We have always had a wide variety of extremist views in the U.S. For forever, we’ve had white supremacist and white nationalist narratives. Those have been paired with narratives on the far left—the social-justice narratives that promoted violence in the 1960s and ’70s, and then morphing into animal-rights and eco-terrorism extremists. We’ve had anti-government views; “sovereign citizens” and the “patriot” movement have been around a really long time. We’ve had jihadist-inspired individuals and narratives. And then we have these kind of “fringe” ones we don’t really know where to put.
It is important to recognize, though, that there’s not an equal [threat] level across those ideologies. Our data suggest that far-right extremist views are the most prevalent of the extremist views in this country.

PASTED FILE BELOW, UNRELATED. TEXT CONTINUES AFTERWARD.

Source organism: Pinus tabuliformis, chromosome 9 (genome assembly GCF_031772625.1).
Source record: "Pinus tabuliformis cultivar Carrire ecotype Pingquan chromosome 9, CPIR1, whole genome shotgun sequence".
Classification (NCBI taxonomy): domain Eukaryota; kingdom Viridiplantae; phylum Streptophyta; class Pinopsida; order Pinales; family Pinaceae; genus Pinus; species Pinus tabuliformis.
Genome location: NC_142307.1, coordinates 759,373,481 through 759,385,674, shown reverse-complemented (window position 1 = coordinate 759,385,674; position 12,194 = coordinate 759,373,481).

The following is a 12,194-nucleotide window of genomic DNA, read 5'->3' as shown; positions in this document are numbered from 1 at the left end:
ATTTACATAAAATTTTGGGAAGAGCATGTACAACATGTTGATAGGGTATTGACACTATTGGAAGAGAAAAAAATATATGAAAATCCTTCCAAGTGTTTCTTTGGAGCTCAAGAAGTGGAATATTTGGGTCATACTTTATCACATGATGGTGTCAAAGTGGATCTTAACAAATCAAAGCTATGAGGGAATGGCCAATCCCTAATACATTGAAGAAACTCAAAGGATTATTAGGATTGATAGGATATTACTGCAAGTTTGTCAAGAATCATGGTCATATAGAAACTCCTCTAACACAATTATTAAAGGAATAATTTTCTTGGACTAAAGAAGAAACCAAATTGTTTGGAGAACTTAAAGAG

Le's close with a compelling question from Stanton:
In your studies, you’ve found that far-right extremists in the U.S. tend to radicalize later in life than far-left or jihadi extremists. You’ve also found that they are statistically much more likely to have had a history of violent criminal activity—roughly 25 percent of far-right extremists, compared with 11 or 12 percent for jihadist or far-left extremists. What accounts for that difference?
Here is Jensen's response, and it's alarming:
In terms of extremist individuals [overall], when you look at the backgrounds, you see everything you can imagine. You see well-adjusted individuals who have good jobs, who are married with children, but maybe have some identity needs that aren’t being fulfilled, who want to matter more than they think they do, and find extremist narratives appealing. We see individuals who have had horrible lives—victims of physical, emotional and sexual abuse as children; people with substance-use disorders who join an extremist movement because it gives them access to friends, parties and drugs. We see young people. We see old people. We see people with mental illness. We see people without mental illness.